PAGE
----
Israel court denies release of Palestinian hunger striker

Legal observers say the Israeli Supreme Court has effectively handed Khalil Awawdeh a ‘death sentence’.

Palestinian Dalal Awawdeh poses with a poster of her husband Khalil Awawdeh, who is a prisoner in Israel, at the family house, in the West Bank village of Idna, Hebron, Tuesday, Aug. 9, 2022. Awawdeh, who is on a protracted hunger strike, was moved Thursday from an Israeli jail to a hospital because of his worsening condition, the prisoner’s wife said. Arabic in the background reads "There is no God but Allah, Muhammad is the Messenger of Allah." (AP Photo/Nasser Nasser)
Dalal Awawdeh holds a poster of her husband Khalil Awawdeh who is on a 170-day hunger strike at an Israeli hospital [Nasser Nasser/AP]

Israel’s Supreme Court has rejected an appeal to release a Palestinian detainee on a hunger strike for several months to protest his detention without charge.

Khalil Awawdeh, 40, is protesting being jailed without charge or trial under what Israel refers to as “administrative detention”. His family says he has been on a hunger strike for 170 days, subsisting only on water.

A photo of Awawdeh taken by his lawyer on Saturday shows him appearing frail and lying in a hospital bed.

“The Supreme Court effectively just gave Awawdeh a death sentence,” said Diana Buttu, a Palestinian lawyer and former negotiator.

“The Supreme Court rubber stamps everything that the Israeli security services put forward. It is only in very rare circumstances that we actually see that they are pushing back against what the security services are saying.”

The court on Sunday rejected an appeal by the lawyer, Ahlam Haddad, calling for Awawdeh’s immediate release because of his failing medical condition.

The Israeli military arrested Awawdeh in December 2021, claiming he was an operative for the armed group Palestinian Islamic Jihad – an allegation his lawyer dismissed.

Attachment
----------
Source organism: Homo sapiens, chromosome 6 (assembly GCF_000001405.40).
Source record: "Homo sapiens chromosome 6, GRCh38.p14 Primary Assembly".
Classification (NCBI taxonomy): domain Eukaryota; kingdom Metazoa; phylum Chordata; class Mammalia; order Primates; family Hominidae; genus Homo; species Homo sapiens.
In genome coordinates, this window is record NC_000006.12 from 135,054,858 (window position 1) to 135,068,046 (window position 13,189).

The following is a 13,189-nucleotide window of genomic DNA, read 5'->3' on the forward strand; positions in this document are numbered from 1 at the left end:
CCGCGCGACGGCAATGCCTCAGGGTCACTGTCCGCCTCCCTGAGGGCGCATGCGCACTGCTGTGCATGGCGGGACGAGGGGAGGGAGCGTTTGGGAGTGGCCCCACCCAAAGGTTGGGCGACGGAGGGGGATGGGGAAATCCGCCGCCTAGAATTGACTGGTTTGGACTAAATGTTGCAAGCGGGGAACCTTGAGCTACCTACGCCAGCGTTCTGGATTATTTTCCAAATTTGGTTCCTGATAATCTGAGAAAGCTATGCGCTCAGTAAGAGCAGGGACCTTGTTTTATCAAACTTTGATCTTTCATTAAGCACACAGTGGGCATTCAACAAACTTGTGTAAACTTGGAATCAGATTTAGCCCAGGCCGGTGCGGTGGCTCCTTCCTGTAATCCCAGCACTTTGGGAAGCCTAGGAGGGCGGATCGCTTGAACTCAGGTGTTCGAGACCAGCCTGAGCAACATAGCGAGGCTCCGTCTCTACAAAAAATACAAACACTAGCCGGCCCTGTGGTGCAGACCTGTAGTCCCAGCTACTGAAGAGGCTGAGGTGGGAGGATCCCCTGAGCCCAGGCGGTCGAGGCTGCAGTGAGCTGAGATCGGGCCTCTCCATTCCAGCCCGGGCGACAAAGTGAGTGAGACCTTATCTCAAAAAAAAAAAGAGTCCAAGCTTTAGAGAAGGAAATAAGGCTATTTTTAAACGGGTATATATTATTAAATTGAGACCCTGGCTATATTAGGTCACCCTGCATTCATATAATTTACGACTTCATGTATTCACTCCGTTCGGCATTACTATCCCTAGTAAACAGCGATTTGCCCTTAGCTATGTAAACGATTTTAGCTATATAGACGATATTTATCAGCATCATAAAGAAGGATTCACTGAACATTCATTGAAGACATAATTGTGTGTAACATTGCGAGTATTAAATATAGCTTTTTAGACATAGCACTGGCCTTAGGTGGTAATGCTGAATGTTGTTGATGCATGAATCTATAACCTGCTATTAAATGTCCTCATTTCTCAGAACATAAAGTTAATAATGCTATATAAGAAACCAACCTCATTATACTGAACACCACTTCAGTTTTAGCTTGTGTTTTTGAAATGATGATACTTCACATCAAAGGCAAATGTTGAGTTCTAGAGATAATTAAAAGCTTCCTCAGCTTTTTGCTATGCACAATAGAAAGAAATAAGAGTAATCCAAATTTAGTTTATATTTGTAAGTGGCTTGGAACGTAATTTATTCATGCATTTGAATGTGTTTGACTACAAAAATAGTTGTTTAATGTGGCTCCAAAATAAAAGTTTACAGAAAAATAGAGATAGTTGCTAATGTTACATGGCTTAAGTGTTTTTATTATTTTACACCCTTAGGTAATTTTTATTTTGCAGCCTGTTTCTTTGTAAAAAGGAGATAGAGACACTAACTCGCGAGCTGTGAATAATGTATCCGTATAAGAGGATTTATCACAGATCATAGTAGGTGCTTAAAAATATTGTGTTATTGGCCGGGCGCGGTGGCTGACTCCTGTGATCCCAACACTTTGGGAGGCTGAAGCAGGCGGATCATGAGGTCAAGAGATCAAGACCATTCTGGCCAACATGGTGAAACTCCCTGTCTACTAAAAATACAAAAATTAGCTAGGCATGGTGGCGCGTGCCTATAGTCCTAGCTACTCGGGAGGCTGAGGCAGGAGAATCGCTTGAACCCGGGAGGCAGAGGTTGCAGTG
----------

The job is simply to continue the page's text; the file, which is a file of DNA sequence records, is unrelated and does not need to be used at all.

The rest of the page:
Awawdeh is one of several Palestinian prisoners who have gone on prolonged hunger strikes to oppose Israel’s detention-without-trial policy.

Israel claims the policy, which was used during the British Mandate for Palestine, allows the government to hold “dangerous suspects” without divulging sensitive intelligence.

But human rights groups say it denies prisoners due process and is aimed at quashing opposition to Israel’s 55-year occupation of Palestinian territory.

Legal observers also say the Supreme Court is not an impartial body, but part and parcel of Israel’s web of judicial, political and military processes to subjugate and suppress any resistance to the occupation.

“In the case of administrative detention, which is the worst abuse of power of the Israeli security services, you’d expect to see the highest level of scrutiny. But instead, it’s pretty much the lowest. What they’re trying to do is to push for someone to die from hunger strikes, because they want to see how far Palestinians will push it and what the reaction will be,” said Buttu.

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Israel is currently holding some 4,400 Palestinian prisoners, 670 of whom are being held in administrative detention, a number that jumped in March as Israel began near-nightly arrest raids in the occupied West Bank.

Awawdeh’s family says he has not eaten food since March, when he began his hunger strike. Last week, his lawyer said his condition was deteriorating and filed the petition to Israel’s Supreme Court after an Israeli military court rejected a request for his release.

In light of Awawdeh’s condition, the Israeli military has suspended his administrative detention while he is hospitalised, allowing his family to visit.

The court said in its ruling on Sunday after examining the classified security information about Awawdeh, there was “solid and strong justification for the decision of administrative detention”, and said it hoped the suspension of the detention would “motivate him to accept the decision to end the hunger strike”.

Source: Al Jazeera and news agencies